Cart 0

Academics

Whittier offers a dynamic and comprehensive academic program. Our students take academic classes in English, mathematics, history, science and health/physical education. Students may choose from a variety of course offerings and academic levels, including college preparatory and honors courses. We also offer a large number of elective courses for juniors and seniors and foreign language courses in French and Spanish.

We also offer concurrent enrollment in conjunction with Northern Essex Community College. Students who take these courses earn college credits that are accepted at every Massachusetts State college and university, and many private ones as well.

Our students have excelled on state-mandated MCAS testing - consistently earning scores that are highest among all other vocational-technical high schools and that are comparable to the scores of students enrolled in comprehensive high schools.

Whittier Tech is proud to be a 1:1 school - each and every student is provided a school owned iPad. Technically savvy and innovative instructors create lessons that include individual and cooperative learning, self-paced assignments, peer editing, virtual biology dissections and more. 

Please refer to the complete Program of Studies for descriptions of all our course offerings.

altgrey.png

Special Topics

Whittier believes all students can succeed, with the right support and assistance. The proof is in our performance - we are proud of our consecutive 10 years of 100% of our students passing the MCAS for all students. This means every every student that graduates Whittier Tech earns a full high school diploma.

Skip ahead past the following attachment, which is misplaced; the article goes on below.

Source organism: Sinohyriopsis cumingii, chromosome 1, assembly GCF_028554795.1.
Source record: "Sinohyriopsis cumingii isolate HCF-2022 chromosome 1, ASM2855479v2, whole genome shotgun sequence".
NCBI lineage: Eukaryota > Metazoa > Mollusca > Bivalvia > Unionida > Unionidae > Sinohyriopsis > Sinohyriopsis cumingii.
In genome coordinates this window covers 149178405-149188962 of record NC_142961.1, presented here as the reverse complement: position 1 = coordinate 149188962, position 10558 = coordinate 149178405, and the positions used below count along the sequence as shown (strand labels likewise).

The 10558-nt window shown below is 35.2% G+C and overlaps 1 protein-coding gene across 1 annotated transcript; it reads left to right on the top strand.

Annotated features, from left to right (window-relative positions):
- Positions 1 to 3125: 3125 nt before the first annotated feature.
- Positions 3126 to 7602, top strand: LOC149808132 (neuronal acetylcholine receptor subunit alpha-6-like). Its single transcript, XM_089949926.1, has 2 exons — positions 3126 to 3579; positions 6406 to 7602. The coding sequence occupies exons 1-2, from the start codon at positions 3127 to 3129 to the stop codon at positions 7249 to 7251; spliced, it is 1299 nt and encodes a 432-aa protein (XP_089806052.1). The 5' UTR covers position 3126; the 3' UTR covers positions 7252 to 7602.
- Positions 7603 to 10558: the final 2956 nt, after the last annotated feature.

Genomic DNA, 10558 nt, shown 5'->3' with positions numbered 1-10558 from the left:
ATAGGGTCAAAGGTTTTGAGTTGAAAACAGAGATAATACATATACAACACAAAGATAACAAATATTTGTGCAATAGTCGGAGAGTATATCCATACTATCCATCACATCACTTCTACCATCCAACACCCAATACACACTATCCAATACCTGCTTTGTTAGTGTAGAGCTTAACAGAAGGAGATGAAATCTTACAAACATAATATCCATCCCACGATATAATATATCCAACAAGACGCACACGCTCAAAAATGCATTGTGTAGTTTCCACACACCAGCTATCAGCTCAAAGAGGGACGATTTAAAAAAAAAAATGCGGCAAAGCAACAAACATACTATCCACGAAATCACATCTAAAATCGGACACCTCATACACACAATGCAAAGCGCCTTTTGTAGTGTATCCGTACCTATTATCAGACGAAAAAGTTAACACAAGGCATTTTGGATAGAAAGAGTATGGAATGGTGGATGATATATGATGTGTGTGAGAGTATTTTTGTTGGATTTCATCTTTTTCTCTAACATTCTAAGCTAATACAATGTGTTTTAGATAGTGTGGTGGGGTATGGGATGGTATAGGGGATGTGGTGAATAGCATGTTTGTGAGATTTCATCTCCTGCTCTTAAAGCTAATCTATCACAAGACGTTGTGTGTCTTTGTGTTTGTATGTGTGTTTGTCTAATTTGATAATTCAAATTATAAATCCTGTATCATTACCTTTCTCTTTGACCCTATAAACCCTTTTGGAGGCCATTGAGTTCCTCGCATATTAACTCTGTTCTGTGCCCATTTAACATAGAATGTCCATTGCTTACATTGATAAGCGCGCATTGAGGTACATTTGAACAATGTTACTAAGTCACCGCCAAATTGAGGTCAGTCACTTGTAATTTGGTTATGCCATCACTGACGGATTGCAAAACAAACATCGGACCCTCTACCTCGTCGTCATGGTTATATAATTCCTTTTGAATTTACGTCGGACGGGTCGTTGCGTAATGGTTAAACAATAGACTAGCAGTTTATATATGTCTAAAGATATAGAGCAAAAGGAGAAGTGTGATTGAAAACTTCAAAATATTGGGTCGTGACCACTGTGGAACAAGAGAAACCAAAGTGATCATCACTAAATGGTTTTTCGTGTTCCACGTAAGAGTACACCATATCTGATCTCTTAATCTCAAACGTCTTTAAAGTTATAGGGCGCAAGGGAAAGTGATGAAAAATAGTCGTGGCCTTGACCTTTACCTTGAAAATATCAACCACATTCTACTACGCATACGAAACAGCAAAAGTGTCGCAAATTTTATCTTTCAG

Whittier does this despite having the highest percentage of special education students in the district, and over 40% of our students on free and reduced lunch.

We believe every student can succeed, no matter their past academic experience, socio-economic status, or learning style - continue reading to learn more.

MCAS

Whittier's MCAS Enrichment Program has been developed to improve student performance on the MCAS. Whittier has assumed a proactive role in this endeavor. Our goal is to work with students to develop the skills necessary for successful MCAS results.

We offer after-school and summer programs as well as tutoring in English, science and math during the school year to ensure that students have the skills they need to succeed on the statewide test necessary to earn a high school diploma.

Whittier's decision to be a 1:1 iPad school is partly driven by the fact that the next generation MCAS (MCAS 2.0) is a test that is given online. We are preparing our students for this transition by utilizing their iPad's every day, increasing their comfort and familiarity with the tools that will be used when this test becomes mandated for graduation.